Back when his ’60s contemporaries John Lennon and Pete Townshend were making careers out of revealing their innermost thoughts, Ray Davies moved in a different direction, focusing on the world around him, observing everyday life and the quietly fraught people who live it. After the first few big Kinks singles of the “You Really Got Me” sort, his best songs — “Waterloo Sunset,” “Sunny Afternoon,” “David Watts,” “Dead End Street” — were portraits of human beings lost in the modern world and yearning for connection.
Davies’s once forgotten paean to nostalgia, The Kinks Are the Village Green Preservation Society, has of late grown in stature; it’s been reissued as a three-CD set and is the subject of a book in Continuum’s “33 1/3” series. A commercial failure in 1968, the album is now revered as a lost classic, its distinct Englishness a precursor to the very British pop of the Jam, the Smiths, and XTC as well as the Britpop of Blur and Oasis. Village Green is not only Davies’s most complete work, it’s also the last great Kinks album (even if some Kinks kultists argue for Arthur or Muswell Hillbillies). Unfortunately, the ’70s saw him taking the whole rock-opera shtick too far, and his band became nothing more than a well-oiled arena act. Other than an endless flood of greatest-hits packages and his own 1998 concert souvenir The Storyteller, he hadn’t put out an album of new material since ’93, when the Kinks’ Phobia, an ugly chunk of scrap metal, was released.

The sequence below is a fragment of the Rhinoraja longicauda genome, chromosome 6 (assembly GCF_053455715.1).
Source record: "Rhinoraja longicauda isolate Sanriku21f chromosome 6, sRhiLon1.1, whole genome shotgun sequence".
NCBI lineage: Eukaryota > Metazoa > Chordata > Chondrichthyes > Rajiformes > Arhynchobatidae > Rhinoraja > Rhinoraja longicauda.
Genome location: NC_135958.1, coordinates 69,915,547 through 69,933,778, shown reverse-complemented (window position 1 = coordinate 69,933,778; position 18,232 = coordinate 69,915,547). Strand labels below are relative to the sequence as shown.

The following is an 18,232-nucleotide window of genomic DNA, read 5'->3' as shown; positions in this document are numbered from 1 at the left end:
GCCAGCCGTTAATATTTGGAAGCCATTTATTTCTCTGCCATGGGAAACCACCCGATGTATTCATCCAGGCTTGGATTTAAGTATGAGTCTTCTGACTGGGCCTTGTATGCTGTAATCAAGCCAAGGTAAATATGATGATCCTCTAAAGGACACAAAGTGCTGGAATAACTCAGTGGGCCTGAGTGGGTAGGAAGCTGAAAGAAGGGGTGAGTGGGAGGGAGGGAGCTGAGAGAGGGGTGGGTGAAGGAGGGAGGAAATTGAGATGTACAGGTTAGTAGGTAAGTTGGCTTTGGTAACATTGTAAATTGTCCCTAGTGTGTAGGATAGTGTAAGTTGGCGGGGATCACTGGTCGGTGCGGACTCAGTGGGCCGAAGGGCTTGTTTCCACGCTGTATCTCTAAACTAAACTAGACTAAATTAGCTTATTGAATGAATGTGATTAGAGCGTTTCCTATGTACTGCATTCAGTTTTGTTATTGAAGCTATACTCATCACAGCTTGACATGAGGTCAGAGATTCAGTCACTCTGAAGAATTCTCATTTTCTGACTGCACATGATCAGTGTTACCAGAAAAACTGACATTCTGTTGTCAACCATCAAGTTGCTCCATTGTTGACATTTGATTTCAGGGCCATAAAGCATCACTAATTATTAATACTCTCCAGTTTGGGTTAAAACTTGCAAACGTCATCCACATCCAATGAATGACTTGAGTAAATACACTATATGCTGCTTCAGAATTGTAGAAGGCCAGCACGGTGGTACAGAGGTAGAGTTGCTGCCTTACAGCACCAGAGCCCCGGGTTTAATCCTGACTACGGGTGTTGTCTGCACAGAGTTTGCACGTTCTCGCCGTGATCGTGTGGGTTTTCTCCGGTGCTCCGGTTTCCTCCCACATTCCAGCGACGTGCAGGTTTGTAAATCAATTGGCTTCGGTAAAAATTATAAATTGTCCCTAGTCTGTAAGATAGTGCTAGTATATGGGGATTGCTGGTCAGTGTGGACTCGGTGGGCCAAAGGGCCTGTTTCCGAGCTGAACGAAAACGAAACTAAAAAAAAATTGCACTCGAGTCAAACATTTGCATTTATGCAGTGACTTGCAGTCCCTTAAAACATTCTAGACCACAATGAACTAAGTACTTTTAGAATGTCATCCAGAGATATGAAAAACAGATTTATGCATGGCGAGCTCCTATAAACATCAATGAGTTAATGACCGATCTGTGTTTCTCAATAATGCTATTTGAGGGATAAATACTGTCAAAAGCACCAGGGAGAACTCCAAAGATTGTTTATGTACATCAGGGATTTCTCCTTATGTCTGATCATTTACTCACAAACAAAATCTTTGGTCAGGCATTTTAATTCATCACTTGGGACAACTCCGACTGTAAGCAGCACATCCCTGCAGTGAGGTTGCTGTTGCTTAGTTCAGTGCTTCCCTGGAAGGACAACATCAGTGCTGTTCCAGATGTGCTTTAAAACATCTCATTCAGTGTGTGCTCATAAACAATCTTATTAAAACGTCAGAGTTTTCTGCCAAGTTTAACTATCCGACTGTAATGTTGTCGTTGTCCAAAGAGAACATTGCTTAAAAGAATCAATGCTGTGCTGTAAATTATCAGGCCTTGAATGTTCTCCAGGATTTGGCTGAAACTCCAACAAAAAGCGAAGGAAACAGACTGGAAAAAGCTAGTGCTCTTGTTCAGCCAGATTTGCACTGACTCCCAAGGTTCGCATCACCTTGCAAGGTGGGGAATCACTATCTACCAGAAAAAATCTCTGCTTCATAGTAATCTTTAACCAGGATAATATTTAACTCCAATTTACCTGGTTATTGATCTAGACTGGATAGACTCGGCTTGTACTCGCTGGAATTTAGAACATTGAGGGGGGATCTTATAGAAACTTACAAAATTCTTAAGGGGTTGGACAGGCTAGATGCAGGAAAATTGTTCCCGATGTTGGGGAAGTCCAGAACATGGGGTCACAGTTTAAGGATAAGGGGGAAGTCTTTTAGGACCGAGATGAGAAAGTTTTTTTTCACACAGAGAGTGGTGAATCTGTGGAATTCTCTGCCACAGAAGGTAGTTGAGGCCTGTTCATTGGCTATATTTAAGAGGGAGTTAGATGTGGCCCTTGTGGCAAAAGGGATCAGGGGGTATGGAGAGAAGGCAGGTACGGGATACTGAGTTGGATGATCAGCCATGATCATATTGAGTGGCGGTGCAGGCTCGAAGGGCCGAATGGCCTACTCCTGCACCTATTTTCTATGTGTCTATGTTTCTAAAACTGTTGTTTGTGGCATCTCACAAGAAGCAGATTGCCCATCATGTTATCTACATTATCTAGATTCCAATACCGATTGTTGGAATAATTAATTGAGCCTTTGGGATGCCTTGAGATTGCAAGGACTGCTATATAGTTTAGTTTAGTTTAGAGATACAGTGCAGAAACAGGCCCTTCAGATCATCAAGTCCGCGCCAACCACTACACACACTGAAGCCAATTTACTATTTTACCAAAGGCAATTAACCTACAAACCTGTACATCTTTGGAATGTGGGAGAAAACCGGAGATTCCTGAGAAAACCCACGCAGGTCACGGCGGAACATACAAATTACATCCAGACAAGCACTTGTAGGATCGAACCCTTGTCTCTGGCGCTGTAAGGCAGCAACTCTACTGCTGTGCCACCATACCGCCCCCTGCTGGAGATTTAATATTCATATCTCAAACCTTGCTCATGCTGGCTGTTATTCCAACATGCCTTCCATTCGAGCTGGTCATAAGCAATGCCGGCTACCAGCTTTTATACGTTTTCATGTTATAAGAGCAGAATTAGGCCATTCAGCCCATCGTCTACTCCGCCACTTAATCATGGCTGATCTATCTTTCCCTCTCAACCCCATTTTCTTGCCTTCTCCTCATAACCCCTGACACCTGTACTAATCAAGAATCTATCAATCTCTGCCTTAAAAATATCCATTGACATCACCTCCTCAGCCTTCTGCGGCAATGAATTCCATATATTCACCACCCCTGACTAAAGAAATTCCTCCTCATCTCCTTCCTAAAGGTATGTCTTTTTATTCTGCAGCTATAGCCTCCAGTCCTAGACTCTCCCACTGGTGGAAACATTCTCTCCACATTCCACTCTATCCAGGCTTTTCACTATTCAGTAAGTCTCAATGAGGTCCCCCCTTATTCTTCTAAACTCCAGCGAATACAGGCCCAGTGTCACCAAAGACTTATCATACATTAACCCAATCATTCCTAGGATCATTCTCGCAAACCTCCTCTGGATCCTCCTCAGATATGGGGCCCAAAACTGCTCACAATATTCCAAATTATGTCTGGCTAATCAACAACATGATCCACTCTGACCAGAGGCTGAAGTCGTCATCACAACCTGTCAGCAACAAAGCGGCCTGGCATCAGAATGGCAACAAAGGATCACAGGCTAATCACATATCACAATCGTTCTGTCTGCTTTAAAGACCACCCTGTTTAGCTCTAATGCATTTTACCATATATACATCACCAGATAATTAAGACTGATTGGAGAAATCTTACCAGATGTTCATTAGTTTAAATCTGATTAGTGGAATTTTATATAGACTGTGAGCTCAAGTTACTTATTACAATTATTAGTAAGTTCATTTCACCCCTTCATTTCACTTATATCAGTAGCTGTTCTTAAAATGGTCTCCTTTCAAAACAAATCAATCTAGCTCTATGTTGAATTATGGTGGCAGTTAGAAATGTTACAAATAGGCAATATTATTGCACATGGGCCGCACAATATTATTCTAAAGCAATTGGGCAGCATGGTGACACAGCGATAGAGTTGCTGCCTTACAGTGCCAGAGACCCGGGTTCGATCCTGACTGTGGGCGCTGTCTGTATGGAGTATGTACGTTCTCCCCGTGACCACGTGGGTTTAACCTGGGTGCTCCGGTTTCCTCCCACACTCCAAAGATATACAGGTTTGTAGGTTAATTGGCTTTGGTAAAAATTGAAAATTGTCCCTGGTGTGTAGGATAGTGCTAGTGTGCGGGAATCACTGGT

What then can one expect from his new Other People’s Lives (V2), his first true solo album? As the title advises, he’s not offering insight into his own travails — there’s no mention in these songs of his near-fatal mugging or his brother Dave’s stroke. Instead, Ray, who is scheduled to play the Orpheum on March 28, stays in his comfort zone — other people’s lives. And he comes through with a collection of observations on growing older, all told with much wit and touches of melancholy.
“Things Are Gonna Change (The Morning After),” the opener, arrives in a clangor of distortion and feedback, and when Davies lays lugubriously into the title line — a hungover drunk’s reform resolution — it’s like hearing from a long-lost friend, the one who used to regale you with eccentric and bittersweet tales. His everyday folks have been seasoned by life, and mostly not for the better. Perhaps the young buck who 30 years ago lived his life so pleasantly “lazin’ on a sunny afternoon” is now the wizened geezer in “After the Fall” who’s a “sinner waiting at the traveler’s rest/seeking refuge from the storm.”